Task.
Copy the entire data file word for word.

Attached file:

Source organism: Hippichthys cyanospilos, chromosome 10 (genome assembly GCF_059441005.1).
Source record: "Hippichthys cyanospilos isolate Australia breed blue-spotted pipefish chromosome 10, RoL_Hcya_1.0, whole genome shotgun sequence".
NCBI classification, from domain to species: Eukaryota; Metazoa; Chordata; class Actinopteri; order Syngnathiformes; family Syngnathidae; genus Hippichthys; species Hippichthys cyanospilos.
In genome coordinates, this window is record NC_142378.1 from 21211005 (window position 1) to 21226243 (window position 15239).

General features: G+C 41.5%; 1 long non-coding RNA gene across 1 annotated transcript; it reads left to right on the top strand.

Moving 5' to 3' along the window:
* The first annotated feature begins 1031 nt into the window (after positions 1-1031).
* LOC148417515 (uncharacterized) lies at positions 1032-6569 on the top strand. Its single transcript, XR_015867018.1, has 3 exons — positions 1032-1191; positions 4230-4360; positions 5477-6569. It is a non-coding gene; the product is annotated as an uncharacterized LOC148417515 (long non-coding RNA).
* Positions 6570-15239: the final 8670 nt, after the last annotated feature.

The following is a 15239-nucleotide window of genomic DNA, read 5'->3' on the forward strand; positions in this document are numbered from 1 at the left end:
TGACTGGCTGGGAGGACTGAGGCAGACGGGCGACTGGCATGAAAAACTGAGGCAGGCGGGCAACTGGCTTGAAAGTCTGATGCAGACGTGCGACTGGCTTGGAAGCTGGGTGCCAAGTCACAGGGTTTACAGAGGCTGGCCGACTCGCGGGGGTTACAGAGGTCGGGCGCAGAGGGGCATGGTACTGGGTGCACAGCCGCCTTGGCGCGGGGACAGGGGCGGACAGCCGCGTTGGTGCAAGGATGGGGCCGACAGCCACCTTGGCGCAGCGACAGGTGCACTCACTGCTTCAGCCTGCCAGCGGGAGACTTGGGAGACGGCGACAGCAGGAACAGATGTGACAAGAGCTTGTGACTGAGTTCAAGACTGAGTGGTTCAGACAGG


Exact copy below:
Source organism: Hippichthys cyanospilos, chromosome 10 (genome assembly GCF_059441005.1).
Source record: "Hippichthys cyanospilos isolate Australia breed blue-spotted pipefish chromosome 10, RoL_Hcya_1.0, whole genome shotgun sequence".
NCBI classification, from domain to species: Eukaryota; Metazoa; Chordata; class Actinopteri; order Syngnathiformes; family Syngnathidae; genus Hippichthys; species Hippichthys cyanospilos.
In genome coordinates, this window is record NC_142378.1 from 21211005 (window position 1) to 21226243 (window position 15239).

General features: G+C 41.5%; 1 long non-coding RNA gene across 1 annotated transcript; it reads left to right on the top strand.

Moving 5' to 3' along the window:
* The first annotated feature begins 1031 nt into the window (after positions 1-1031).
* LOC148417515 (uncharacterized) lies at positions 1032-6569 on the top strand. Its single transcript, XR_015867018.1, has 3 exons — positions 1032-1191; positions 4230-4360; positions 5477-6569. It is a non-coding gene; the product is annotated as an uncharacterized LOC148417515 (long non-coding RNA).
* Positions 6570-15239: the final 8670 nt, after the last annotated feature.

The following is a 15239-nucleotide window of genomic DNA, read 5'->3' on the forward strand; positions in this document are numbered from 1 at the left end:
TGACTGGCTGGGAGGACTGAGGCAGACGGGCGACTGGCATGAAAAACTGAGGCAGGCGGGCAACTGGCTTGAAAGTCTGATGCAGACGTGCGACTGGCTTGGAAGCTGGGTGCCAAGTCACAGGGTTTACAGAGGCTGGCCGACTCGCGGGGGTTACAGAGGTCGGGCGCAGAGGGGCATGGTACTGGGTGCACAGCCGCCTTGGCGCGGGGACAGGGGCGGACAGCCGCGTTGGTGCAAGGATGGGGCCGACAGCCACCTTGGCGCAGCGACAGGTGCACTCACTGCTTCAGCCTGCCAGCGGGAGACTTGGGAGACGGCGACAGCAGGAACAGATGTGACAAGAGCTTGTGACTGAGTTCAAGACTGAGTGGTTCAGACAGG